Strategy

In 2010, the European Commission adopted a strategy to monitor and ensure the effective implementation of the rights and freedoms enshrined in the charter. The strategy has 3 main objectives:

  • to guarantee that the rights and principles of the charter are correctly taken into account at every step of the legislative process
  • to improve EU citizens' understanding of fundamental rights protection within the EU
  • to monitor the progress of the charter's application through annual reports.

Strategy for the effective implementation of the Charter of Fundamental Rights by the European Union

New legislative proposals

All proposals for EU legislation must respect the Charter. The Commission therefore reinforced its assessment of the impact of new legislative proposals on fundamental rights. In particular, the European Commission adopted a set of guidelines on fundamental rights in impact assesments.

Operational guidance on taking account of fundamental rights in European Commission impact assessments.

As of 2015, the new better regulation package also includes a specific check list for impact assessments.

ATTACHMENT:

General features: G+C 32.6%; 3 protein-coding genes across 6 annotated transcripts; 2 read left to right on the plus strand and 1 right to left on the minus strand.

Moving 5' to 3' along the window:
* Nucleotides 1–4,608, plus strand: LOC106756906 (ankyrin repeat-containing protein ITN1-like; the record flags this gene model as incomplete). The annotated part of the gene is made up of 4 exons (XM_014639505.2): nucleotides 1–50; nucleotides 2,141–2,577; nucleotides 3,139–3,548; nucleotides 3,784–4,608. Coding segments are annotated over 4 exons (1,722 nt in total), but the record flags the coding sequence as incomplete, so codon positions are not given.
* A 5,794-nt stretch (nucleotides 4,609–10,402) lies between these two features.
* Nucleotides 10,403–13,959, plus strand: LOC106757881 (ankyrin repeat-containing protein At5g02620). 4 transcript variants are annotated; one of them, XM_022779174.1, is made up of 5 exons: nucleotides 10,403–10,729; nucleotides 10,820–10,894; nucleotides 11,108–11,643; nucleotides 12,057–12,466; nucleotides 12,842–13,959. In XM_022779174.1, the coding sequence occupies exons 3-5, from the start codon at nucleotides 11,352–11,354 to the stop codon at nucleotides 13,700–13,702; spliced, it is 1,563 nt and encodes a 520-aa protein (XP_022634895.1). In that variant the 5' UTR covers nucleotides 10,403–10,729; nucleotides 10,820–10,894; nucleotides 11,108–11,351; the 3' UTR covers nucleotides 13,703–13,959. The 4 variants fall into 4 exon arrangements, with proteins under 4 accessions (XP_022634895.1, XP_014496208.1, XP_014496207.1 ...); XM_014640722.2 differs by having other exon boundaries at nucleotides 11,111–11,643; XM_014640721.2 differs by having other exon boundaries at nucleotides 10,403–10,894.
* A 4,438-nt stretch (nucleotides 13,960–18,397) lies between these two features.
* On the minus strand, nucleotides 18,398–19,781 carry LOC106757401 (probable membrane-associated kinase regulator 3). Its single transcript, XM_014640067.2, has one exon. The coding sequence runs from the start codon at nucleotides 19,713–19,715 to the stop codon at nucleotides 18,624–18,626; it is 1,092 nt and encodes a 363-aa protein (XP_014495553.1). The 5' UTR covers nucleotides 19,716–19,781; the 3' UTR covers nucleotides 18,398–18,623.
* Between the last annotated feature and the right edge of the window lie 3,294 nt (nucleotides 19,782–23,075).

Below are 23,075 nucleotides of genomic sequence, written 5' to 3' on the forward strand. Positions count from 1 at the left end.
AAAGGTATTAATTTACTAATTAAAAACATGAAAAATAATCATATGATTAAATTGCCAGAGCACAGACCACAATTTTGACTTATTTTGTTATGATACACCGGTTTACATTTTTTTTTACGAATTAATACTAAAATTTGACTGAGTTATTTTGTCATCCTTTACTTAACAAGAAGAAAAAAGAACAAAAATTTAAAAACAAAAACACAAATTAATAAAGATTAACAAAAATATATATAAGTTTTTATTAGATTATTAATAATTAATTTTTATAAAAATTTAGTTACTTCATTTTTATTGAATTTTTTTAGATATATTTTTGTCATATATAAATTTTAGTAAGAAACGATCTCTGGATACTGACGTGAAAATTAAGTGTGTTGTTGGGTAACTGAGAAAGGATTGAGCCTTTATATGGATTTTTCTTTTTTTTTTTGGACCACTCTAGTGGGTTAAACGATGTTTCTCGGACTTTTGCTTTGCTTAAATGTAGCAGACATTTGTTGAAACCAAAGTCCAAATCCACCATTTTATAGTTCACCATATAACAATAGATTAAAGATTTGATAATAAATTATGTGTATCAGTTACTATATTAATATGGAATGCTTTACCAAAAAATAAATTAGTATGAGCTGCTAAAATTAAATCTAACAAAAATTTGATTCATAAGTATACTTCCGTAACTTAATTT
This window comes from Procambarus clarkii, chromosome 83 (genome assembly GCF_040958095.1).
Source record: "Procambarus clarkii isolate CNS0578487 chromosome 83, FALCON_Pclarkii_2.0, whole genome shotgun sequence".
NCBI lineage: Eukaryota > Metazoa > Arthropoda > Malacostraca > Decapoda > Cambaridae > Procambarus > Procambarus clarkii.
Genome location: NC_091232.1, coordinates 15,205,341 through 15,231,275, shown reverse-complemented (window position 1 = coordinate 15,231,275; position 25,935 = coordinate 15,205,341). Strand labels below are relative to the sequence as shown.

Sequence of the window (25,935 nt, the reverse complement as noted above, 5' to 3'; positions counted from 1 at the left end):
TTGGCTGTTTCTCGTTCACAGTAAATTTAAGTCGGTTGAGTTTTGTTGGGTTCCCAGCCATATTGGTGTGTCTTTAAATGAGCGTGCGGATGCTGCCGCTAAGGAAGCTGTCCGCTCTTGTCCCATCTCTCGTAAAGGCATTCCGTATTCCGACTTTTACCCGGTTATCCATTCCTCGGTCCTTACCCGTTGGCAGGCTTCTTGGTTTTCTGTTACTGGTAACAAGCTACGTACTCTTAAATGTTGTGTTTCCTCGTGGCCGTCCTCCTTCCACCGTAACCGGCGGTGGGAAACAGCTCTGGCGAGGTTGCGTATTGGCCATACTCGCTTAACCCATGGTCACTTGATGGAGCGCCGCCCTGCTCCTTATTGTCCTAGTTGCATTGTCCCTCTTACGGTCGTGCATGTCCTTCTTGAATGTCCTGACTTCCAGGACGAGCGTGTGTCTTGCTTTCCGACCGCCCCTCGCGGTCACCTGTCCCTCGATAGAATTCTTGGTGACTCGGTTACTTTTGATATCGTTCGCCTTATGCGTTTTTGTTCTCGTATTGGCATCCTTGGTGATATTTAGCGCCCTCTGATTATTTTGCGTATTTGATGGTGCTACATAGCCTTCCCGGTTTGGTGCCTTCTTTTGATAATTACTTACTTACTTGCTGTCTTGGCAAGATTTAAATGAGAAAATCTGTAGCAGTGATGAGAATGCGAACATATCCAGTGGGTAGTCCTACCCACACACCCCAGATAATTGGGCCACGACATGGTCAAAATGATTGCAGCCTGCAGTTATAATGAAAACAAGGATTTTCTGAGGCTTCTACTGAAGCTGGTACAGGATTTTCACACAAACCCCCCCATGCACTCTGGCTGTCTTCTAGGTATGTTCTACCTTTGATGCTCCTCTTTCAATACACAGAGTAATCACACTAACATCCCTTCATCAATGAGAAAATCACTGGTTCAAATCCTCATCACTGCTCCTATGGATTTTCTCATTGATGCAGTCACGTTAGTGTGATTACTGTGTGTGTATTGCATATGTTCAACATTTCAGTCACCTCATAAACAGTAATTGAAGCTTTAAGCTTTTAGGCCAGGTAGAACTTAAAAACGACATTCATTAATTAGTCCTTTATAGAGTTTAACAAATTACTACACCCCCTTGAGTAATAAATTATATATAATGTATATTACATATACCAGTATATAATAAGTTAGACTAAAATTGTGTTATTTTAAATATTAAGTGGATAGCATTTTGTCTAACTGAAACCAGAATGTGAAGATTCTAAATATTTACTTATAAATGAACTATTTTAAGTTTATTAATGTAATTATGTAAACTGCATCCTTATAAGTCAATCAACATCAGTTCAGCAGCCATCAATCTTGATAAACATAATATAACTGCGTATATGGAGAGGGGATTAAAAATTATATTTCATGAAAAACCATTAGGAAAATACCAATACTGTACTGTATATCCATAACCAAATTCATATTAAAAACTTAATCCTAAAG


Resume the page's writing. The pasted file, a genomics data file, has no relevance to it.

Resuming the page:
The European Commission uses this checklist to identify which fundamental rights could be affected by a proposal and assess systematically the impact of each envisaged policy option on these rights.

During the legislative process, the European Commission works with co-legislators to ensure that EU law is in line with the charter.

Fundamental Rights check list

Projects

The EU funded Ch@rter Click! project has created a practical toolkit, a checklist and tutorial, aimed to assist victims of fundamental rights violations, lawyers, national judges, ombudspersons, equality bodies and other national human rights institutions in determining whether the Charter of Fundamental Rights of European Union can provide protection in a specific case.

The Ch@rter Click! project

Ch@rter Click! - checklist

Ch@rter Click!- tutorial

The charter and national law

The charter does not establish a general power for the European Commission to intervene in the area of fundamental rights. It can intervene only when EU law comes into play (for example, when EU legislation is adopted or when a national measure applies EU law in a manner incompatible with the charter).

EU countries have their own systems for protecting fundamental rights through national constitutions and courts. They also have to respect their international human rights obligations, such as the European Convention of Human Rights. The charter is not a replacement for them. Therefore, it is up to the national courts to ensure respect for fundamental rights.